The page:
PSERS and SERS have been defending themselves from, in particular, Torsella's allegations, as aired in a widely circulated London Financial Times article last summer, that they have been "wasting" billions in fees paid to managers who failed to outperform U.S. stock index funds — despite tying up state money for years waiting for profits. PSERS denies wasting state funds.
PSERS last month gave the commission a report disclosing total shared profits it has agreed to let its hedge fund and real estate management firms keep over the last 38 years, in addition to previously reported fees. As cost-cutting calls have mounted, PSERS and SERS have said they have reduced investment fees. PSERS, for example, says net fees directly paid to managers dropped to $224 million last year, from $227 million the year before.
But those shared profits that managers are allowed to keep rose sharply last year, and have totaled more than double reported fees, the new PSERS data show. Private managers kept $669 million in profits from PSERS investments last year, up from $485 million the year before.
Profit sharing rose last year because there were more profits to share: PSERS' slice of managers' investment profits also increased, to $2.4 billion last year, from $1.8 billion the year before.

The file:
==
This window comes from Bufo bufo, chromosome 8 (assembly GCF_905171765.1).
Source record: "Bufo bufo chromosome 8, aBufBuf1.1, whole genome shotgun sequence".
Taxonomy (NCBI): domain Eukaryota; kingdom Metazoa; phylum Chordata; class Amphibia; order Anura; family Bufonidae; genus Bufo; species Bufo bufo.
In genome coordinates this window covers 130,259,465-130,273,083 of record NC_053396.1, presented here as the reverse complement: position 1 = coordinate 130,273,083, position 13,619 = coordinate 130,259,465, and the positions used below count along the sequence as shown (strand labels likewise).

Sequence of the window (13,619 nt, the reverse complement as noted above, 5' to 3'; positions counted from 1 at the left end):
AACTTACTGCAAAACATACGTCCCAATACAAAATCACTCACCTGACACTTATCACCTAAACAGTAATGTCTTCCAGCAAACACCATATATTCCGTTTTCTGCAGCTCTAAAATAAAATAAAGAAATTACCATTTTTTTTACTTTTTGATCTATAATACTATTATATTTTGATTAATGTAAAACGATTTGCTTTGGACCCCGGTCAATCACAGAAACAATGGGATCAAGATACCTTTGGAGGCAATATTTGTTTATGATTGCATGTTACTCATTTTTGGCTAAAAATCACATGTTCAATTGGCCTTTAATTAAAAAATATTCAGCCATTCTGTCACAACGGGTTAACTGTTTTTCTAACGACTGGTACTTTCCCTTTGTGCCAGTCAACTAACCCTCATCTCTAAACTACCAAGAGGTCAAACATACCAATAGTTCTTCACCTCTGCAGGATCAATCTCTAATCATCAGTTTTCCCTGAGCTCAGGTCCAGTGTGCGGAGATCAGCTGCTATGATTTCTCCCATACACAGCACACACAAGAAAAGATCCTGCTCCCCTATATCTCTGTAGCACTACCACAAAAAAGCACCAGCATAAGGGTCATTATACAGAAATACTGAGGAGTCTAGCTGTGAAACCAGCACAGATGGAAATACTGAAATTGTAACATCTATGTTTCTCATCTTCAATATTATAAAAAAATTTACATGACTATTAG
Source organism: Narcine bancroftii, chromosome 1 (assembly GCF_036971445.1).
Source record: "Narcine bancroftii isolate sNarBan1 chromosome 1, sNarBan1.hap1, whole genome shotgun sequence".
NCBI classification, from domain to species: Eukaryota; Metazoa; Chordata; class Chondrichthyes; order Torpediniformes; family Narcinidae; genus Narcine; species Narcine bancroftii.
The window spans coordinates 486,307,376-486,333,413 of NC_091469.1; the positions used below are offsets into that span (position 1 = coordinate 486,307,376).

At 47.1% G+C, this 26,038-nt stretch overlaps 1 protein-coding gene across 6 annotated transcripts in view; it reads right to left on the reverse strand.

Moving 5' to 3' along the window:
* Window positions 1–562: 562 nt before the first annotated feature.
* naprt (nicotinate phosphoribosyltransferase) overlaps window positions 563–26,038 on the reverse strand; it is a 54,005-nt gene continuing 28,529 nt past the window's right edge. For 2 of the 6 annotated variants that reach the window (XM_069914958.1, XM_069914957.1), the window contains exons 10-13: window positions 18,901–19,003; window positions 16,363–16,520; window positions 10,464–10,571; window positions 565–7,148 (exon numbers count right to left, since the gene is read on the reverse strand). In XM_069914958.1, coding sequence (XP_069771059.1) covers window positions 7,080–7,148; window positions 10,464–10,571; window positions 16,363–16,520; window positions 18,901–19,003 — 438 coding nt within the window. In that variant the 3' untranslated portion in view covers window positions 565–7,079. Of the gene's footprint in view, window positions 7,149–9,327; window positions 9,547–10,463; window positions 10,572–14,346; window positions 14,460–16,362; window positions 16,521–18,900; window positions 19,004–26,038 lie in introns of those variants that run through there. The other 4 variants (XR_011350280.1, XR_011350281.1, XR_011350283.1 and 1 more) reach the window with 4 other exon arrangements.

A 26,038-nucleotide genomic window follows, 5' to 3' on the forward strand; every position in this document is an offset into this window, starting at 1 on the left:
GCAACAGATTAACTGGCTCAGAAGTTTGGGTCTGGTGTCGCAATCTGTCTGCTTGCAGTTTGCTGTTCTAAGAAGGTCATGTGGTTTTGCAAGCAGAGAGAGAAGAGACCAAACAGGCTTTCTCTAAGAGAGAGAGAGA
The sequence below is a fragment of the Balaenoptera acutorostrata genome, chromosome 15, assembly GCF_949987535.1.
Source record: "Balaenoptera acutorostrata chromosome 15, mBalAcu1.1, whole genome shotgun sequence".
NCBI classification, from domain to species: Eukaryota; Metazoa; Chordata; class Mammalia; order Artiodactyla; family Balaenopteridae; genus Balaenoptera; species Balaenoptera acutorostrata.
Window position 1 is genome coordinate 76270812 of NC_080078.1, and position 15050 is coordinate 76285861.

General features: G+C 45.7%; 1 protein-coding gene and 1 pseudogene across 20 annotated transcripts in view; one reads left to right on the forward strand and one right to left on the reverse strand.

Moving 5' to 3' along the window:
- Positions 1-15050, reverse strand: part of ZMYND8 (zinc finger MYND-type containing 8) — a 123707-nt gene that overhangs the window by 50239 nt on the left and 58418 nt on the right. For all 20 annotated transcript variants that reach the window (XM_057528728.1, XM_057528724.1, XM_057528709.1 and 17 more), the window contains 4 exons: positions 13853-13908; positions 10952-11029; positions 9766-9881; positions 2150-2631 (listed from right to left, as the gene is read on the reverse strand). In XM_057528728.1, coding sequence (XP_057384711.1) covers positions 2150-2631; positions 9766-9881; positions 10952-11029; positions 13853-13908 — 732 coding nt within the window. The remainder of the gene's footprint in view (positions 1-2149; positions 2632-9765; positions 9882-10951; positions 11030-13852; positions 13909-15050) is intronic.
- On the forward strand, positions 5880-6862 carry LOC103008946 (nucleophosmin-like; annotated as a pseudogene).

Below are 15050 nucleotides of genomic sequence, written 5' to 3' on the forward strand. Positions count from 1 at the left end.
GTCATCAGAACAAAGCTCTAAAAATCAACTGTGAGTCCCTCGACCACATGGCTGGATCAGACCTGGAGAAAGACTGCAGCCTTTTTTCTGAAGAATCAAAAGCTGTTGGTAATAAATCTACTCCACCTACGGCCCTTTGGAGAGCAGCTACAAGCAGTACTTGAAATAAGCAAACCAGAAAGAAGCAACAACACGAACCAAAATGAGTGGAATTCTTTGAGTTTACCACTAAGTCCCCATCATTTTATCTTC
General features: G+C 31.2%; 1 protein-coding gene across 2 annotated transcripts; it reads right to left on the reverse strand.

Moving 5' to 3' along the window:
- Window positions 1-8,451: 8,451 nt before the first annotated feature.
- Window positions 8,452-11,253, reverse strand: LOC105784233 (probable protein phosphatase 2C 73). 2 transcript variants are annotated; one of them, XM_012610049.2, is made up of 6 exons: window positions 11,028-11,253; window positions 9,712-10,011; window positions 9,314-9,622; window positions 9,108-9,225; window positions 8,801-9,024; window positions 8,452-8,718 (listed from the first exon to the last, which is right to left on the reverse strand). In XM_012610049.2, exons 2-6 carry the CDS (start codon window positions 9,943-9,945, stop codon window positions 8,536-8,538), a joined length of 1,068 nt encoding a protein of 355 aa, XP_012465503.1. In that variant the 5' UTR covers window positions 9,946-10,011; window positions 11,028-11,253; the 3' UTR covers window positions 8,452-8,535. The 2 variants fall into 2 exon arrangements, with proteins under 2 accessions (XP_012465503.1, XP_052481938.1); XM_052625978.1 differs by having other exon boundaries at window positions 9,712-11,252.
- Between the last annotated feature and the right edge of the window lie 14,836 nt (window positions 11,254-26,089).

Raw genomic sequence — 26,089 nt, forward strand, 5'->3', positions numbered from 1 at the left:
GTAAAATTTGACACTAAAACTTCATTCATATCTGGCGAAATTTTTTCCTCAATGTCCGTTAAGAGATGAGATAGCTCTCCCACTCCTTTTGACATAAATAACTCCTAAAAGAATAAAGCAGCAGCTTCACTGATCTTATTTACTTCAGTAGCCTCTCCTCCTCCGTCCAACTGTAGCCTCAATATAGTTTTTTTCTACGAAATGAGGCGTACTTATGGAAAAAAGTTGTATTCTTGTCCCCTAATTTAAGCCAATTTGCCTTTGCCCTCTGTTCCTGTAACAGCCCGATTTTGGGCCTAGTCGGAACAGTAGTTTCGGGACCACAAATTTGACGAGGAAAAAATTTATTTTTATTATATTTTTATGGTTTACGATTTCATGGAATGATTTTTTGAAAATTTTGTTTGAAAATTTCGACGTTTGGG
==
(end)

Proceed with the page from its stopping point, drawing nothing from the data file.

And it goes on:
Since those profits are reported net of fees, PSERS and SERS can argue that fees don't directly cost the state anything. Indeed, even very high fees can be justified — if PSERS' and SERS' investment performance is better than it would get buying much cheaper portfolios of stocks and bonds.
SERS and PSERS claim they are outperforming the markets — about 1.1 percent a year, compared with a 60/40 mix of Morgan Stanley world stock indices and Bloomberg Barclays bond indices, SERS says.
But Monk's analysis shows periods of better performance are outweighed by the higher risk of losses the funds face, as they tie up billions for years in illiquid private investment portfolios. Both PSERS and SERS dropped tens of billions in the 2008-9 market crash when private investments failed to perform as advertised and they felt pressure to liquidate assets at deep discounts. "The risk-adjusted performance of both plans, against very simple" U.S. or multinational stock index and bond combinations, "has been very poor," Monk concludes, comparing the pension returns to public-market index benchmarks and interest rates.
I hope the commission's final report makes useful comparisons layman-clear. And SERS and PSERS are going to need to keep telling us more about the terms and the amounts by which they enrich the private money managers they rely on, if they expect the people to buy their arguments in favor of their independence under citizen amateur trustees.
Monk's Analysis and Recomendations